Alfred Hitchcock Series
November 21–December 3

In eager anticipation of the release of HITCHCOCK, directed by Sacha Gervasi (ANVIL: THE STORY OF ANVIL) and starring Anthony Hopkins, Helen Mirren and Scarlett Johansson, AFI Silver presents this selection of perennial favorites from the Master of Suspense.

AFI Member passes will be accepted at all films in the Alfred Hitchcock Series.

#1 on AFI's 100 Years...100 Thrills
#14 on AFI's 100 Years...100 Movies

Alfred Hitchcock's landmark 1960 thriller has lost none of its power to shock, despite its familiar place and frequency of reference within the pop culture firmament. Marion Crane (Janet Leigh), impulsively fleeing a dead-end job with $40K of her employer's money, stops at the Bates Motel for the night. The motel keeper, Norman (Anthony Perkins), seems nice, but his mother is another story. Hitchcock deploys his entire arsenal of suspense-creating skills, honed over four decades of moviemaking, but in surprising, expectation-defying, even iconoclastic ways. Bernard Herrmann's celebrated score remains one of the most powerful examples of the fully integrated use of music in the cinema.

DIR/PROD Alfred Hitchcock; SCR Joseph Stefano, based on the novel by Robert Bloch. US, 1960, b&w, 109 min. NOT RATED


Wed, Nov 21, 9:30; Thu, Nov 22, 9:30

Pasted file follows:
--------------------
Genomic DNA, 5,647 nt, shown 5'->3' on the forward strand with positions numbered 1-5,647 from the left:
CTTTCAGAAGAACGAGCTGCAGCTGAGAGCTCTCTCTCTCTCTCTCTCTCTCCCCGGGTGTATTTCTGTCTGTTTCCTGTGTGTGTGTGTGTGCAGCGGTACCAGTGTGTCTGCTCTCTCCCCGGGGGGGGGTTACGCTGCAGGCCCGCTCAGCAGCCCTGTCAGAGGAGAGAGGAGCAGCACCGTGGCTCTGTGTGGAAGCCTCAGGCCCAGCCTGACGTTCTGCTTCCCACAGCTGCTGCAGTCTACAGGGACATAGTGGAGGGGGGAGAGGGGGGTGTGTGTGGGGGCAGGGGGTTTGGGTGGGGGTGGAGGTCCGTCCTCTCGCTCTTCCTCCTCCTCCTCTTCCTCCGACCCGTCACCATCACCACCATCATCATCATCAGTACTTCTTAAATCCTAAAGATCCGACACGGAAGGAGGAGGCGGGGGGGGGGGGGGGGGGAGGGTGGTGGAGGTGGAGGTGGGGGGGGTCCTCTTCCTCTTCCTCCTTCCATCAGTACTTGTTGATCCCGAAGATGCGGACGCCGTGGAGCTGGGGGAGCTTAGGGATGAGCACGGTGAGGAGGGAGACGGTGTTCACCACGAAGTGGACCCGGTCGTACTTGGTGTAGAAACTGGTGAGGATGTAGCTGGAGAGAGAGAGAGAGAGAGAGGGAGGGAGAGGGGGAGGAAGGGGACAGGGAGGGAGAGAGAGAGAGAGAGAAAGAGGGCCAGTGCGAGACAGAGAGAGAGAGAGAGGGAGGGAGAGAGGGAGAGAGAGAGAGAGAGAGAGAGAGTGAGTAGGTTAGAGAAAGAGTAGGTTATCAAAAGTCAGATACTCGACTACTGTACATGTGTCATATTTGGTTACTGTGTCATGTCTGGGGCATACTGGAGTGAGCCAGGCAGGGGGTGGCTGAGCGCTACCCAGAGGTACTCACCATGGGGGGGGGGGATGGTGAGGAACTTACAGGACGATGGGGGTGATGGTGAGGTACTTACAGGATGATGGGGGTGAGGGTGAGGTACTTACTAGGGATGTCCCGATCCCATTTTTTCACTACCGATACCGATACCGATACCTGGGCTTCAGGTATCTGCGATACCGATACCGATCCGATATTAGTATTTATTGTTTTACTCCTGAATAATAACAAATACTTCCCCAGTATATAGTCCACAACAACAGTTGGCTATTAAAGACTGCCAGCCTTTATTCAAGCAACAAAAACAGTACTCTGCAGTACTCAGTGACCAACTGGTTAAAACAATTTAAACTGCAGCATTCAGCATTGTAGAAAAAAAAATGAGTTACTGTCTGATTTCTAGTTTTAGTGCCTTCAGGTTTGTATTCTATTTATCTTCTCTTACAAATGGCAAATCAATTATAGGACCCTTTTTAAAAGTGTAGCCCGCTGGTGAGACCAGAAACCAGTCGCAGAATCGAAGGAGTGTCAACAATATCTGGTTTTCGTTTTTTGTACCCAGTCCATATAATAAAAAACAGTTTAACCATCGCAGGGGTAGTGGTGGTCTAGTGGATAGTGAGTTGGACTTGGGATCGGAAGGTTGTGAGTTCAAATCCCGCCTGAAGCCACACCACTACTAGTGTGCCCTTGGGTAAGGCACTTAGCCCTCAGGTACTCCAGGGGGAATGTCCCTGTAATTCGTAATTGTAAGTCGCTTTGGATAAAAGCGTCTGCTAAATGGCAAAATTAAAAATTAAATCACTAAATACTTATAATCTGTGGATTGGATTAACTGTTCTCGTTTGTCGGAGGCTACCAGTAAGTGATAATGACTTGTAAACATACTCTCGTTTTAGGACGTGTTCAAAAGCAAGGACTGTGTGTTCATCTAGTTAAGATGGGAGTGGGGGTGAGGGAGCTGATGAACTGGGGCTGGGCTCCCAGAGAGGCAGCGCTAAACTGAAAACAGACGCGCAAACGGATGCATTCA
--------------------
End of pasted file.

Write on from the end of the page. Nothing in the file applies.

Perhaps Hitchcock's most suspenseful film, masterful in its visual storytelling, with James Stewart giving one of the best performances of the 1950s. Having broken his leg on assignment, Stewart's globetrotting photojournalist is laid up in his Manhattan apartment and bored stiff. Despite admonitions from his glamorous girlfriend Grace Kelly, his favorite diversion is to spy on his neighbors, framed screen-like in their windows across the courtyard from his. But when one half of a constantly bickering couple mysteriously disappears, Stewart suspects he may be witness to a murder.

DIR/SCR/PROD Alfred Hitchcock; SCR John Michael Hayes, based on Cornell Woolrich's short story "It Had to Be Murder." US, 1954, color, 112 min. NOT RATED


Wed, Nov 21, 1:00; Thu, Nov 22, 3:00; Sun, Nov 25, 1:00

#4 on AFI's 100 Years...100 Thrills
#7 on AFI's 10 Top 10 Mystery
#55 on AFI's 100 Years...100 Movies

Crackling dialogue and one memorable set piece after another – including a murder at the UN, the crop-duster attempt on Cary Grant's life and the climactic duel on Mount Rushmore – make this mistaken-identity thriller a classic that shows no signs of age. With James Mason as the unctuous villain, Martin Landau as his creepy henchman and the luminous Eva Marie Saint as a double (maybe triple) agent.

DIR/PROD Alfred Hitchcock; SCR Ernest Lehman. US, 1959, color, 136 min. NOT RATED


Fri, Nov 23, 1:15, Sat, Nov 24, 7:30; Mon, Nov 26, 2:00


Miami, 1946: after her Nazi-sympathizing father is sent to prison for seditious activity, Ingrid Bergman gets recruited by OSS man Cary Grant to work as an American agent and infiltrate a Nazi cell in Rio de Janeiro. Bergman must seduce Nazi industrialist Claude Rains, which means the love affair in bloom between Grant and Bergman must be nipped in the bud. Bergman does so well at her job that Rains proposes marriage – good for spying, bad for romance and increasingly dangerous to Bergman's health. Ted Tetzlaff's inventive cinematography deserves star billing alongside Grant and Bergman. "My favorite Hitchcock." – François Truffaut.

DIR/PROD Alfred Hitchcock; SCR Ben Hecht. US, 1946, b&w, 101 min. NOT RATED


Fri, Nov 30, 12:00; Mon, Dec 3, 9:00; Wed, Dec 5, 7:00--just added!